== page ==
Centino profiles and examines the careers and cultural production of remarkable Rockabilly performers of Latina/o descent—musicians such as Omar Romero, Luis Arriaga, and Vicky Tayofa, among others, whose fame has expanded from the confines of Los Angeles to other U.S. and European Rockabilly scenes. Moreover, while studies of music scenes tend to center primarily on performers, Centino expands the scope of who is considered a participant in a music scene. For instance, he discusses the pivotal role of early social media in connecting Razabilly enthusiasts and fostering community in user-created internet forums such as the “Razabilly” forum. In addition, he includes fashion designers and clothing-store owners such as David Contreras, Esther “Cherry” Vasquez, and Isaiah Villareal. He examines how they have succeeded by transforming Rockabilly clothing fashions into “embodied units of historical memory” with the “potential to evoke histories of resistance kept alive in the cultural memories of Chicanas/os and Latinas/os in Los Angeles” (83).

The emergence of Razabilly took place during a period of renewed efforts to exclude Latinas/os from the American body politic. As Centino argues, “Chicanas/os and Latinas/os remade the 1950s in their own image and affirmed their rightful place in history at the same time that nativist and anti-Latina/o measures…sought to rob them of their humanity” (5). In his assessment, the Razabilly participants co-opted, subverted, and enhanced the existing Rockabilly aesthetics not to “fit in” or to assimilate into a mythic American past, but to create practices of cultural, economic, and psychological survival. Razabilly aesthetics and practices, he argues, are bold assertions in which participants demand and enact their agency over leisure activities and sites, thereby asserting their rights to a good, dignified life (68).

Centino incorporates a vast array of sources to study the 2000s Razability scene, including interviews, flyers, handbills, photos, and conversations originally posted on now extinct internet and social media platforms such as user-based forums, Myspace, and early Facebook groups. In addition, he examines rich cultural sites such as songs, music videos, documentaries, clothes, and accessories as worn and collected by Razabilly participants. He thus invites scholars to expand our definitions of archival sources to include materials and cultural expressions produced and archived by everyday people. The book presents a few minor inaccuracies when discussing historical events. For instance, the massive marches advocating immigrants’ rights that congregated over a million people in downtown Los Angeles (the largest protest in the city’s history) occurred in the spring of 2006, not 2005 as stated in the book (7). Yet these are minor errors.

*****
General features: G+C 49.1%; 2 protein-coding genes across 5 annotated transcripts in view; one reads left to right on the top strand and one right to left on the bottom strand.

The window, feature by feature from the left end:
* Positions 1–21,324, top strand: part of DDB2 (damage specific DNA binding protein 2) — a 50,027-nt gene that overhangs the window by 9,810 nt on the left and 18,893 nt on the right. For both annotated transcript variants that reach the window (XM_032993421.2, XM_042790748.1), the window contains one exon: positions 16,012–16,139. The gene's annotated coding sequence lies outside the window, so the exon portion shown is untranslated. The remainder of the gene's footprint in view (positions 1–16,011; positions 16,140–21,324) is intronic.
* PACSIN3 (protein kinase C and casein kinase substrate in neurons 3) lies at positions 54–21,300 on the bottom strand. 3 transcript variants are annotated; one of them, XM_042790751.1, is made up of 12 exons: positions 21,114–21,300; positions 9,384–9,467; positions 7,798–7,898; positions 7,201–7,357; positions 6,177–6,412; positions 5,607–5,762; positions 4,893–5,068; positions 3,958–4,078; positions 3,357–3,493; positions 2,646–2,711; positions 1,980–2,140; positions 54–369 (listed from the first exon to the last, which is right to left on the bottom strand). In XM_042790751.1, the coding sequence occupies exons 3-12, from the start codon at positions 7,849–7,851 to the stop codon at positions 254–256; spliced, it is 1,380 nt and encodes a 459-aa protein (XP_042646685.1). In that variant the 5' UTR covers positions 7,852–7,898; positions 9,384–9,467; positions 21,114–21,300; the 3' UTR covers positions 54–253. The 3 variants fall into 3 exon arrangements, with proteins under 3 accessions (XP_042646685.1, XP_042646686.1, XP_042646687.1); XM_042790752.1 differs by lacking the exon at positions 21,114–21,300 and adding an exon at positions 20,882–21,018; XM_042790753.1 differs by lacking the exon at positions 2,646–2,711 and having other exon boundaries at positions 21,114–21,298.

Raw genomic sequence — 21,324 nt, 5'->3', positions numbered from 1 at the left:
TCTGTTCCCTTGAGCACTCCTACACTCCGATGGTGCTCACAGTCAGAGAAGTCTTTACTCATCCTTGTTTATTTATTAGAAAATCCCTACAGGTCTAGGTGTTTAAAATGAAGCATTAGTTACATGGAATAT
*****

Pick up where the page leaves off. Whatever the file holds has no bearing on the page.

Centino also offers several valuable contributions to the study of music scenes and cultures, particularly those of marginalized and racialized communities. In the terminology section, he provides clear, well-discussed, and practical definitions of much-debated identity terms such as Chicana/o, Latina/o, and Latinx and explains how he employs these terms in historical and contemporary contexts. Furthermore, his succinct but compelling definition of Raza as an encompassing and commonly used term by and for Chicanas/os and Latinas/os counters claims that it is Mexican-centric.

Razabilly is a noteworthy study among newer interdisciplinary works on the making and remaking of Los Angeles. It dexterously examines how Chicanas/os and Latinas/os within this music scene experienced, survived, and even thrived during the convoluted 2000s. In the process, Razabilly participants offered their cultural practices as part of the U.S. historical experience and claimed their dignity through their fashion and dance moves. In addition, participants demonstrated their ingenuity and resourcefulness to survive during precarious economic times. Most significantly, Centino shows how during a time when the threats to disempower and demonize them increased, Chicanas/os and Latinas/os drew from their collective cultural memories to assert their rights to space and place in Los Angeles—for their own leisure, for a good time, and to seek a better life.

Jorge N. Leal